Belgian Sheepdog, breed of herding dog existing in four varieties—the Belgian sheepdog (Groenendael), Belgian Laekenois, Belgian Malinois, and Belgian Tervuren. The Belgian Laekenois is not a recognized breed. The varieties have similar characteristics and differ greatly only in the nature and color of the coat. The Groenendael, named for the Belgian village where it was developed in the latter part of the 19th century, has a long-haired black coat. The male is 61 to 66 cm (24 to 26 in) high at the shoulder, and the female, 56 to 61 cm (22 to 24 in); the dog weighs about 23 kg (about 50 lb). It has a flattened skull; alert brown eyes; triangular ears held stiffly erect; a round neck; powerful back, loins, and hips; and a tail of medium length held low when the animal is at rest and raised and curled toward the body when the dog is in action. All varieties of the breed are used for guarding sheep, as watchdogs, and for police work.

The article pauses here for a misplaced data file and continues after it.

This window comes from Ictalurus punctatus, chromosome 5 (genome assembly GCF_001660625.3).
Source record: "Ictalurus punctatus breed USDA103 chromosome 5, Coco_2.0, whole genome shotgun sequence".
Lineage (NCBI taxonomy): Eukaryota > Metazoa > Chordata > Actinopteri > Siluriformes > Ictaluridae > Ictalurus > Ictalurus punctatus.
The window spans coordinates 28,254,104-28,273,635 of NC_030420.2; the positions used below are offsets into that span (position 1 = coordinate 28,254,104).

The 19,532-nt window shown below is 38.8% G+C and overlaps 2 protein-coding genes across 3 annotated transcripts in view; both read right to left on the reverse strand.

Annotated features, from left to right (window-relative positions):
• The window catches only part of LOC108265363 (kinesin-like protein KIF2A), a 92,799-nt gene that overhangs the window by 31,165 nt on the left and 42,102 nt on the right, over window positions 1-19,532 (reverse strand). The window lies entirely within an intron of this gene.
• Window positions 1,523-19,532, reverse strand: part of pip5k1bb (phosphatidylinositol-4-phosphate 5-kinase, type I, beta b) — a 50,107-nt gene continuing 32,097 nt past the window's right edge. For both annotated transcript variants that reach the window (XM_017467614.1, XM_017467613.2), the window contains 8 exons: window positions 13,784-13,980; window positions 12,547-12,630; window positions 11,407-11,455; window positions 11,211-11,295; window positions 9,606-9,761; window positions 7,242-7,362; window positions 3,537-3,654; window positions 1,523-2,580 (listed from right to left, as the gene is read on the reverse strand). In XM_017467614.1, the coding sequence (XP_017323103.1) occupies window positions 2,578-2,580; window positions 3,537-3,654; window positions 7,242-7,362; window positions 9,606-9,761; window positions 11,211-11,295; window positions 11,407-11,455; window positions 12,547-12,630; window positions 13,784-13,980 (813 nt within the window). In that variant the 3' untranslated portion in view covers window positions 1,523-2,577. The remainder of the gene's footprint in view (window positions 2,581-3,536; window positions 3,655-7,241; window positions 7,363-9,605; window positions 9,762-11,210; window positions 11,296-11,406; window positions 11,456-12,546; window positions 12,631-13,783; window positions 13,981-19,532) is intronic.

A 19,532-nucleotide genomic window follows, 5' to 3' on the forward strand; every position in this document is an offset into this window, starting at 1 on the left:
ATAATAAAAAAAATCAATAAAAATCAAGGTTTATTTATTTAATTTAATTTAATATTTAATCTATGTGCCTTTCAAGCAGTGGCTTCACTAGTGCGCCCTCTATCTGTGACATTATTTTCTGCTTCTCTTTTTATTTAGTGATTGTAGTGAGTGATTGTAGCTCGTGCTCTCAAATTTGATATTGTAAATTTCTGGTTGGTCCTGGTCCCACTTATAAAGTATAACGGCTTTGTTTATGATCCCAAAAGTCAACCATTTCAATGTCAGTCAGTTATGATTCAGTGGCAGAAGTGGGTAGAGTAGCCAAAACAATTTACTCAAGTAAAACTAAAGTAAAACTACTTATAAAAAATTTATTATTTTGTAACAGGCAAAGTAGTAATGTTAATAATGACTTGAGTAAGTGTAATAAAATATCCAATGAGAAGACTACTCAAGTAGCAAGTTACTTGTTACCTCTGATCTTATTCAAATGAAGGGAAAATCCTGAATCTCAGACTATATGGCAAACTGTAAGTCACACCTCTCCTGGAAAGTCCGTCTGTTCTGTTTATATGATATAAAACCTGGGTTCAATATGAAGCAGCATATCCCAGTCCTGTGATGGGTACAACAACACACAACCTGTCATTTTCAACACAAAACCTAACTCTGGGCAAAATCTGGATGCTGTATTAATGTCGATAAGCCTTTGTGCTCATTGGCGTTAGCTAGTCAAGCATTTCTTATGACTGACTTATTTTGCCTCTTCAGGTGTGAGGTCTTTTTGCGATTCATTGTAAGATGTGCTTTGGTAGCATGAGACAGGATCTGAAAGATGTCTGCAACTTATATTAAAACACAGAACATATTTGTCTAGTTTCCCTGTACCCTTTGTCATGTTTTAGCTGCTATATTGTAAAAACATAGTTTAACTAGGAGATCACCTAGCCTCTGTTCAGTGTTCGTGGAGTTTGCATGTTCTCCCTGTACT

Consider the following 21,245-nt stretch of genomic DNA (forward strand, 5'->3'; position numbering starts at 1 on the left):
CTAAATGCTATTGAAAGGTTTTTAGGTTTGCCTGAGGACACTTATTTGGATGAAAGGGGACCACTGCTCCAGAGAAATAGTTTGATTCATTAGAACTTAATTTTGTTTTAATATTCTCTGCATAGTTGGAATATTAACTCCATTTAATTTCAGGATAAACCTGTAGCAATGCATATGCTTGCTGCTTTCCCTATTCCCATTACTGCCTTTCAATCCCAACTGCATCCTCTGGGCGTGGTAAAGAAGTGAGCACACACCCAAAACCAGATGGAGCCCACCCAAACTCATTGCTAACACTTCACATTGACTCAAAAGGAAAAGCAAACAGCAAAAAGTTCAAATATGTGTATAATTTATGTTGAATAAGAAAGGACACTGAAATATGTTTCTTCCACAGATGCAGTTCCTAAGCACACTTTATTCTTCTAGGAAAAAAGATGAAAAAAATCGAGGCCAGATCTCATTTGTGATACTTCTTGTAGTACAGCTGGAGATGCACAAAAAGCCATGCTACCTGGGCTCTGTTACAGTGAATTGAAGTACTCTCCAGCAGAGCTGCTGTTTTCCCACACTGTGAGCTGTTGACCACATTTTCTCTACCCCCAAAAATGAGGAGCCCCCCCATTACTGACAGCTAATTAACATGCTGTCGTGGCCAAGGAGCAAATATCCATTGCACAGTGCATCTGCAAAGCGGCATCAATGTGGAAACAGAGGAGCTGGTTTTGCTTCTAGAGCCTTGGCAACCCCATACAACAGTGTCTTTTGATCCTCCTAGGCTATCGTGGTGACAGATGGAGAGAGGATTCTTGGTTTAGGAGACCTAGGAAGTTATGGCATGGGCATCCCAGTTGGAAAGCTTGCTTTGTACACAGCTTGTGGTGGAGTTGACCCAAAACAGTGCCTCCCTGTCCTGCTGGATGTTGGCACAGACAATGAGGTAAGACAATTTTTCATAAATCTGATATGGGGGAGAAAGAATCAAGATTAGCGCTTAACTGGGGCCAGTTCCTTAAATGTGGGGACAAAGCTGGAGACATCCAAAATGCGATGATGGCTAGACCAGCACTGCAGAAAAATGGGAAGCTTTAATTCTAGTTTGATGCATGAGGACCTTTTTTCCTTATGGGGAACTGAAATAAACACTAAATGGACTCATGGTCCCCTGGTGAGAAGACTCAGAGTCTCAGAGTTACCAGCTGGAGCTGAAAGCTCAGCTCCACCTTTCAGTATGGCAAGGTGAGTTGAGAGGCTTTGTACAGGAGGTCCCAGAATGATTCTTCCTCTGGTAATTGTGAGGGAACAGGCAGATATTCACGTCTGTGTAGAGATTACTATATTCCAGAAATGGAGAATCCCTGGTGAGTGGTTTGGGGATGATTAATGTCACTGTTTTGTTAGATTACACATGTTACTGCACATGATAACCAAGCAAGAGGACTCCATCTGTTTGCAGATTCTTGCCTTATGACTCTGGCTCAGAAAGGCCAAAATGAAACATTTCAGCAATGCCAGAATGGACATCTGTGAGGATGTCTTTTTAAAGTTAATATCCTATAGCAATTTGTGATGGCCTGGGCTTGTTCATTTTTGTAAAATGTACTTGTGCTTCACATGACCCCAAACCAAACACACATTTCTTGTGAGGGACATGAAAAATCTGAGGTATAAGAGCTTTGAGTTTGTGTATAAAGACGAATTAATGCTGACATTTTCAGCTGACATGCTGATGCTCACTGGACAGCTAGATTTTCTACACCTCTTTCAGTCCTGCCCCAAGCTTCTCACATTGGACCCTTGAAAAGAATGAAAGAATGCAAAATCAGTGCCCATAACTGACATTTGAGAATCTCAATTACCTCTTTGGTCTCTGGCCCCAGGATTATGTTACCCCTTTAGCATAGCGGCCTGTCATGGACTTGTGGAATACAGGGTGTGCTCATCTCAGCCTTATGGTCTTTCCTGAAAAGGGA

Groenendael Belgian Sheepdog: Its black color distinguishes the Groenendael variety of Belgian sheepdog from the three other varieties—the Belgian Laekenois, the Belgian Malinois, and the Belgian Tervuren. Although sheepdogs were first developed in the 1200s, the Groenendael breed, also known simply as the Belgian sheepdog, was not created until the late 1800s, when the owner of a café in Groenendael, Belgium, mated two black sheepdogs. The Belgian sheepdog is often used to herd and guard farm livestock.